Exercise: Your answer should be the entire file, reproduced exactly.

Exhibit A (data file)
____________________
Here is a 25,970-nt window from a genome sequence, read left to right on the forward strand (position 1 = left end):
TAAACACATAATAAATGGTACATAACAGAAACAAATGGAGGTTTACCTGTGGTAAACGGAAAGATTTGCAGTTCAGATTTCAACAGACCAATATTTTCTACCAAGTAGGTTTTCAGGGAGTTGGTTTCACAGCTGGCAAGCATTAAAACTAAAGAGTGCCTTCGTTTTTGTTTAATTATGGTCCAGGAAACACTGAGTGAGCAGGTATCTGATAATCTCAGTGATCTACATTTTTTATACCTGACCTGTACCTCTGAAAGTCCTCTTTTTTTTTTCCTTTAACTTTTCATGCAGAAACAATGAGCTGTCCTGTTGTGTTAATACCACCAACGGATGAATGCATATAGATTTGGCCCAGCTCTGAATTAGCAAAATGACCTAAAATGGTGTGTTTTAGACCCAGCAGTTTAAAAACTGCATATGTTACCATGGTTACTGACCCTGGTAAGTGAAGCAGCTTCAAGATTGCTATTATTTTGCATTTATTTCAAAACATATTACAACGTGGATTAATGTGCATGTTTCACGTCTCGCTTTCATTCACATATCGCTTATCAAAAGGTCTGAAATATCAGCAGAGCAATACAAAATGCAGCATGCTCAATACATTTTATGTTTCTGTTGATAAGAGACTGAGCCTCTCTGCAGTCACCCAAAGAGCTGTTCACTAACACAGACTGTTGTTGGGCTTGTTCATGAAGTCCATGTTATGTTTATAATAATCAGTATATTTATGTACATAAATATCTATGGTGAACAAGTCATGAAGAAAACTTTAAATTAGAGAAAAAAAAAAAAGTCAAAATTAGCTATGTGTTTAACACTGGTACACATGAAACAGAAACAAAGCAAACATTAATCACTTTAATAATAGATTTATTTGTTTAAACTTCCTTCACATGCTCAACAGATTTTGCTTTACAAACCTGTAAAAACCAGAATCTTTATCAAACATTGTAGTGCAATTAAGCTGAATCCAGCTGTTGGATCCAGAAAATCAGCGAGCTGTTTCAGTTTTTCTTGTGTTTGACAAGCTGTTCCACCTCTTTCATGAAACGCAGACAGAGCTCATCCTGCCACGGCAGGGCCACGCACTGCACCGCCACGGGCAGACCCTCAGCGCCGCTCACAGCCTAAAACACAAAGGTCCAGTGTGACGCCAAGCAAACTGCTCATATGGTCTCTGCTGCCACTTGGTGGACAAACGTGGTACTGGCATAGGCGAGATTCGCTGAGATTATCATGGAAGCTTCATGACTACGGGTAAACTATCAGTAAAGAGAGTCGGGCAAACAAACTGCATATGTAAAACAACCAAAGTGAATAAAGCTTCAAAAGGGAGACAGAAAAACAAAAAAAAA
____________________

Here is a 25,970-nt window from a genome sequence, read left to right on the forward strand (position 1 = left end):
TAAACACATAATAAATGGTACATAACAGAAACAAATGGAGGTTTACCTGTGGTAAACGGAAAGATTTGCAGTTCAGATTTCAACAGACCAATATTTTCTACCAAGTAGGTTTTCAGGGAGTTGGTTTCACAGCTGGCAAGCATTAAAACTAAAGAGTGCCTTCGTTTTTGTTTAATTATGGTCCAGGAAACACTGAGTGAGCAGGTATCTGATAATCTCAGTGATCTACATTTTTTATACCTGACCTGTACCTCTGAAAGTCCTCTTTTTTTTTTCCTTTAACTTTTCATGCAGAAACAATGAGCTGTCCTGTTGTGTTAATACCACCAACGGATGAATGCATATAGATTTGGCCCAGCTCTGAATTAGCAAAATGACCTAAAATGGTGTGTTTTAGACCCAGCAGTTTAAAAACTGCATATGTTACCATGGTTACTGACCCTGGTAAGTGAAGCAGCTTCAAGATTGCTATTATTTTGCATTTATTTCAAAACATATTACAACGTGGATTAATGTGCATGTTTCACGTCTCGCTTTCATTCACATATCGCTTATCAAAAGGTCTGAAATATCAGCAGAGCAATACAAAATGCAGCATGCTCAATACATTTTATGTTTCTGTTGATAAGAGACTGAGCCTCTCTGCAGTCACCCAAAGAGCTGTTCACTAACACAGACTGTTGTTGGGCTTGTTCATGAAGTCCATGTTATGTTTATAATAATCAGTATATTTATGTACATAAATATCTATGGTGAACAAGTCATGAAGAAAACTTTAAATTAGAGAAAAAAAAAAAAGTCAAAATTAGCTATGTGTTTAACACTGGTACACATGAAACAGAAACAAAGCAAACATTAATCACTTTAATAATAGATTTATTTGTTTAAACTTCCTTCACATGCTCAACAGATTTTGCTTTACAAACCTGTAAAAACCAGAATCTTTATCAAACATTGTAGTGCAATTAAGCTGAATCCAGCTGTTGGATCCAGAAAATCAGCGAGCTGTTTCAGTTTTTCTTGTGTTTGACAAGCTGTTCCACCTCTTTCATGAAACGCAGACAGAGCTCATCCTGCCACGGCAGGGCCACGCACTGCACCGCCACGGGCAGACCCTCAGCGCCGCTCACAGCCTAAAACACAAAGGTCCAGTGTGACGCCAAGCAAACTGCTCATATGGTCTCTGCTGCCACTTGGTGGACAAACGTGGTACTGGCATAGGCGAGATTCGCTGAGATTATCATGGAAGCTTCATGACTACGGGTAAACTATCAGTAAAGAGAGTCGGGCAAACAAACTGCATATGTAAAACAACCAAAGTGAATAAAGCTTCAAAAGGGAGACAGAAAAACAAAAAAAAA